Jwane Izzetpannah wants to make Rideau-Vanier a better place for both families and businesses
Ottawa’s Rideau-Vanier Ward continues to go through tough times with its tourist hotspot, the ByWard Market, appearing to many voters as a dangerous area where drugs and violent crime have become all too common, along with other issues that also contribute to unsettling trends in the community.
Jwane Izzetpannah, a former Parliament Hill staffer, sees the problems as well as the potential in one of the downtown core’s most prominent and widely visited wards. She is running on a platform that includes being tough on crime, cleanliness, and safety for residents while pushing for lower taxes. Ottawa Life spoke to Izzetpanah about issues affecting the Rideau-Vanier Ward and her run for office.
Izzetpanah has done it all (or at least a lot), working for a Senator, in real estate and sales while also working in the restaurant industry in the ByWard Market. When asked what motivated her to run, she said, “the common denominator in each of those environments is that they're fast-paced, with juggling a lot of moving parts.” She is up for the challenge of bringing positive change to Rideau-Vanier and sees her life experience as an asset.
To some, Izzetpanah's policy platforms may appear slightly “conservative” in a notoriously progressive ward. Still, she refutes being either a conservative or progressive and says her focus is on constituents and their needs. “This is a very traditionally Liberal area,” she says; however, the issues to her aren't about partisan politics. “I don't think you need to be Liberal or Conservative to agree that girls need to make it home safe at night, and we shouldn’t be kicking needles out of our way on our morning walks.”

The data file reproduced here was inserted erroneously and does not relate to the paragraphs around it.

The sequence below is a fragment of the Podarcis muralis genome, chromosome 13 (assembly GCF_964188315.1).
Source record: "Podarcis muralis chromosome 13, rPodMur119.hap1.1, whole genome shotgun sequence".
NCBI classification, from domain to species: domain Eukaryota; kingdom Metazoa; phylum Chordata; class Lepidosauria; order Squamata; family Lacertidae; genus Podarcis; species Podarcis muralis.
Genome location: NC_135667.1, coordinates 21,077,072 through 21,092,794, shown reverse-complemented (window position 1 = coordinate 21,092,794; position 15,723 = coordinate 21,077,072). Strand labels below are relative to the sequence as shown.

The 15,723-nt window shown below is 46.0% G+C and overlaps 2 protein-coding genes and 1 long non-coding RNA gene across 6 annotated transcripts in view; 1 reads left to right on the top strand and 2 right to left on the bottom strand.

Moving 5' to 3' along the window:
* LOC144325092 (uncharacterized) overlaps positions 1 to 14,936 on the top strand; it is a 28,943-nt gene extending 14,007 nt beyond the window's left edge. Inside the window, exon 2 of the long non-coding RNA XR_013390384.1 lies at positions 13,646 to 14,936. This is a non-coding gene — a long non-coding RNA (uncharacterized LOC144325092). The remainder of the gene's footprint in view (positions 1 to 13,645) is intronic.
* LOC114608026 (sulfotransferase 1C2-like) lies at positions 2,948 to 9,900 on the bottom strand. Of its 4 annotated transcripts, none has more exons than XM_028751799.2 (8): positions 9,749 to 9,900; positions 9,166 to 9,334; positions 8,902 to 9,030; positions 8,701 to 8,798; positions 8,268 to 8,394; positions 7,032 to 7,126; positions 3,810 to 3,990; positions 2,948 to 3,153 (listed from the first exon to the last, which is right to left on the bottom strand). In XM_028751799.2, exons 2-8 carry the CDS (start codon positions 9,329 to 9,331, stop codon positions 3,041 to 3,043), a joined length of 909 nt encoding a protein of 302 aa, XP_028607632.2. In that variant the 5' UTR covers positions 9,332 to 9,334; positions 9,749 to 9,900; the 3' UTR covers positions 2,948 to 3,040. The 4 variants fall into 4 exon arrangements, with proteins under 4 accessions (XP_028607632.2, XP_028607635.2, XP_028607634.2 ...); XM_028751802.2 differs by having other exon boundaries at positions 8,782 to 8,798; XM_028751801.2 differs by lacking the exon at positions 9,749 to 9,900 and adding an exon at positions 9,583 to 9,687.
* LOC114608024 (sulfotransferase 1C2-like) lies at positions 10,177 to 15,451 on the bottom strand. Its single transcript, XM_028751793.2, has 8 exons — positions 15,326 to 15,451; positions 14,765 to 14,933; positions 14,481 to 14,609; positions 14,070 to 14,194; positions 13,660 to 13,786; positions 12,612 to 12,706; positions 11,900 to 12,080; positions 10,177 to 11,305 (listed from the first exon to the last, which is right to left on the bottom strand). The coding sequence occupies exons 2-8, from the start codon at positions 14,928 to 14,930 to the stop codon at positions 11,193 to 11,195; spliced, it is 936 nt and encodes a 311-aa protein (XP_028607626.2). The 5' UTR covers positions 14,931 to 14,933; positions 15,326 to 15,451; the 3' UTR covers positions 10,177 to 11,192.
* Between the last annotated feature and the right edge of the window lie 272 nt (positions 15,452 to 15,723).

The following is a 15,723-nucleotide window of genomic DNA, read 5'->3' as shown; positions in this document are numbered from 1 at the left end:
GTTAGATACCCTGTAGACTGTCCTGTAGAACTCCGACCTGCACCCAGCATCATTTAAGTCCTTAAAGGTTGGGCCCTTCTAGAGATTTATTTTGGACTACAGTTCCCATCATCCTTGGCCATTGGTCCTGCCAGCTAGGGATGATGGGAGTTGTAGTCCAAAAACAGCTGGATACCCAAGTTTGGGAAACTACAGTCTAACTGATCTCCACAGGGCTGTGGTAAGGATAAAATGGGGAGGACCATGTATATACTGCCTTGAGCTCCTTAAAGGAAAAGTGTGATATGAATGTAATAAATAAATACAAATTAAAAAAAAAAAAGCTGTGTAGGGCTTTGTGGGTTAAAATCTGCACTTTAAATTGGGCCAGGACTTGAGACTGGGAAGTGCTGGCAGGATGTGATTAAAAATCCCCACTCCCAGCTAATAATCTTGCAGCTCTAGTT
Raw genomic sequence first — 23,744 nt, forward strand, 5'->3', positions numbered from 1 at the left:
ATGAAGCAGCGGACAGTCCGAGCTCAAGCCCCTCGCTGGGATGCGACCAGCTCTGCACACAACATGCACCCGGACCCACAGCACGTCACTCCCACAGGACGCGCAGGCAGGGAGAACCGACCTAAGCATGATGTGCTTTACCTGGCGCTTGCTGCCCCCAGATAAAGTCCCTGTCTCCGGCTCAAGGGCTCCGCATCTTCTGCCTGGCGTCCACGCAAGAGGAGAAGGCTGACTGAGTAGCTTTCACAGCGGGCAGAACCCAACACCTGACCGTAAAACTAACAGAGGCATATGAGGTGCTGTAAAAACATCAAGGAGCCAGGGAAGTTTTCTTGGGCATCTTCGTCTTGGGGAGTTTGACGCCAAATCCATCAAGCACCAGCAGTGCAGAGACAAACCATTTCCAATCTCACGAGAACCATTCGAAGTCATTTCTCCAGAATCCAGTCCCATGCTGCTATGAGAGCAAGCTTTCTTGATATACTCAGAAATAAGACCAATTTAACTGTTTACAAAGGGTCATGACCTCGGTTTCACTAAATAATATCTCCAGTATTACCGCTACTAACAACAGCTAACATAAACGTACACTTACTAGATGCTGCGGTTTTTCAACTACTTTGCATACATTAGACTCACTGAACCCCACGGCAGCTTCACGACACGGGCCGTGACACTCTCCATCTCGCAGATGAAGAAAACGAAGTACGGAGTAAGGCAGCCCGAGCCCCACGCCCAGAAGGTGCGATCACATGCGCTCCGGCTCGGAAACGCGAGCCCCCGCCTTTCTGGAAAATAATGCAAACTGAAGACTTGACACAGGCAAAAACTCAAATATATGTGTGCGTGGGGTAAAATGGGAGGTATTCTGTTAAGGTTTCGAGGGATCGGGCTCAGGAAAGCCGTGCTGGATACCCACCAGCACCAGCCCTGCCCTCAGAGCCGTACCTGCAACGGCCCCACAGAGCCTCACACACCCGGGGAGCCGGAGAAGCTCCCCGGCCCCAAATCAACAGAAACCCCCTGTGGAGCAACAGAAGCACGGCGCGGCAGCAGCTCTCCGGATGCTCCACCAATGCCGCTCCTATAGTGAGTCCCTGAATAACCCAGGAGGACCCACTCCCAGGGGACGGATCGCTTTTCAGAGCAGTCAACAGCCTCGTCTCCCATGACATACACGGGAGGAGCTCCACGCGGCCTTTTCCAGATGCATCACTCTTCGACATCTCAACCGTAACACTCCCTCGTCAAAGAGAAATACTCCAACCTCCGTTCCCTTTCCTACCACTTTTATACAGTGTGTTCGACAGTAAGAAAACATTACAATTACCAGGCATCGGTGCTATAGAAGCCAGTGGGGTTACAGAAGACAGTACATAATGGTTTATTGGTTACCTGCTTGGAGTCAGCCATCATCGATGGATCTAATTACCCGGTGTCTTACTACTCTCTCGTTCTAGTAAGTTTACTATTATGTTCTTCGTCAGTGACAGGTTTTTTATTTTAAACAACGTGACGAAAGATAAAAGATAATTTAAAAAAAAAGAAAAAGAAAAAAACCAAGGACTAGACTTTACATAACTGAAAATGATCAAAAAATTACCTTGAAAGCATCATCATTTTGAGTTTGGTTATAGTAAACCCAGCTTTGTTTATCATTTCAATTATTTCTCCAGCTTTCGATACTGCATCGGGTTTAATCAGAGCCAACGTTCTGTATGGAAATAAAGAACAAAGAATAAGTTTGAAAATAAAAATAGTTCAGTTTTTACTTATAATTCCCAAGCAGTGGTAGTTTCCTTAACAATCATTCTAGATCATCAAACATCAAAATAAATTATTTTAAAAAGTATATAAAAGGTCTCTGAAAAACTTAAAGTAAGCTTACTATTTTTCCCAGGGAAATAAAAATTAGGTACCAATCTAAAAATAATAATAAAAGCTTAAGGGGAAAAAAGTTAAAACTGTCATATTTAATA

Izzetpanah says her platform comes from looking at the issues in the community. “I put together a platform to help make life better for families, business owners, and frankly, investors who want to choose our ward,” Izzetpanah says it is a platform that has appeal regardless of political persuasion.
Izzetpanah believes the three main issues in Rideau-Vanier are: safe streets, clean streets, and support for businesses. She also wants to route out the “seedy businesses” that don’t represent the values of the community that residents want to live in. “We’re seeing more fast-cash businesses with short-term leases that don’t last.” As an alternative, Izzetpanah intends to build a community based on the “mom-and-pop shops that have been there for ten or fifteen years” but noted that these businesses are declining in Rideau-Vanier.
Izzetpannah advocates for a culture change in Rideau-Vanier because the status quo isn’t good enough. She explains, “when I say culture change, what I want to see more of is a dedication to solving the problems in our ward.” She says the culture does not need to be changed from the top down because her movement campaign is grassroots coming from the people in the community who are “fed-up with the issues they’re facing every day.” Izzetpanah says that almost every resident in the ward she has spoken to is fed up with the status quo. “People love this community, and they're so sad to see what’s happened to it, and I’m here for them.”